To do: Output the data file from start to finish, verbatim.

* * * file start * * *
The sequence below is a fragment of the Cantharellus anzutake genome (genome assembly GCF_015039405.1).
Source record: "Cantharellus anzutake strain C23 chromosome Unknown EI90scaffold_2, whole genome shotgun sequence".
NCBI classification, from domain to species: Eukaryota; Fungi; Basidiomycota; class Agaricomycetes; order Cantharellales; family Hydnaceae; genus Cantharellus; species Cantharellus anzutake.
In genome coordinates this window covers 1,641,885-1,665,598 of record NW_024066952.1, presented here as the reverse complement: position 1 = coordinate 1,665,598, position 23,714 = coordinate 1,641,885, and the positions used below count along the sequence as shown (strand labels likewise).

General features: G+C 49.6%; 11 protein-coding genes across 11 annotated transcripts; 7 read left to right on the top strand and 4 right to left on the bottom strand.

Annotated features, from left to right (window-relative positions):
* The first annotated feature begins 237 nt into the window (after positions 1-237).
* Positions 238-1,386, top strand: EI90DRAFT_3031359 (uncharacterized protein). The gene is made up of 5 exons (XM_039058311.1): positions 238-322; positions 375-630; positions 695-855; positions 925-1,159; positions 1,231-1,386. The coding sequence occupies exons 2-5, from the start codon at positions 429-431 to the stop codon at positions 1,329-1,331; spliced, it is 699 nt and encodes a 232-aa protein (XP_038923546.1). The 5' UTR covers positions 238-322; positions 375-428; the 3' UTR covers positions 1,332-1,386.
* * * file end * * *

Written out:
The sequence below is a fragment of the Cantharellus anzutake genome (genome assembly GCF_015039405.1).
Source record: "Cantharellus anzutake strain C23 chromosome Unknown EI90scaffold_2, whole genome shotgun sequence".
NCBI classification, from domain to species: Eukaryota; Fungi; Basidiomycota; class Agaricomycetes; order Cantharellales; family Hydnaceae; genus Cantharellus; species Cantharellus anzutake.
In genome coordinates this window covers 1,641,885-1,665,598 of record NW_024066952.1, presented here as the reverse complement: position 1 = coordinate 1,665,598, position 23,714 = coordinate 1,641,885, and the positions used below count along the sequence as shown (strand labels likewise).

General features: G+C 49.6%; 11 protein-coding genes across 11 annotated transcripts; 7 read left to right on the top strand and 4 right to left on the bottom strand.

Annotated features, from left to right (window-relative positions):
* The first annotated feature begins 237 nt into the window (after positions 1-237).
* Positions 238-1,386, top strand: EI90DRAFT_3031359 (uncharacterized protein). The gene is made up of 5 exons (XM_039058311.1): positions 238-322; positions 375-630; positions 695-855; positions 925-1,159; positions 1,231-1,386. The coding sequence occupies exons 2-5, from the start codon at positions 429-431 to the stop codon at positions 1,329-1,331; spliced, it is 699 nt and encodes a 232-aa protein (XP_038923546.1). The 5' UTR covers positions 238-322; positions 375-428; the 3' UTR covers positions 1,332-1,386.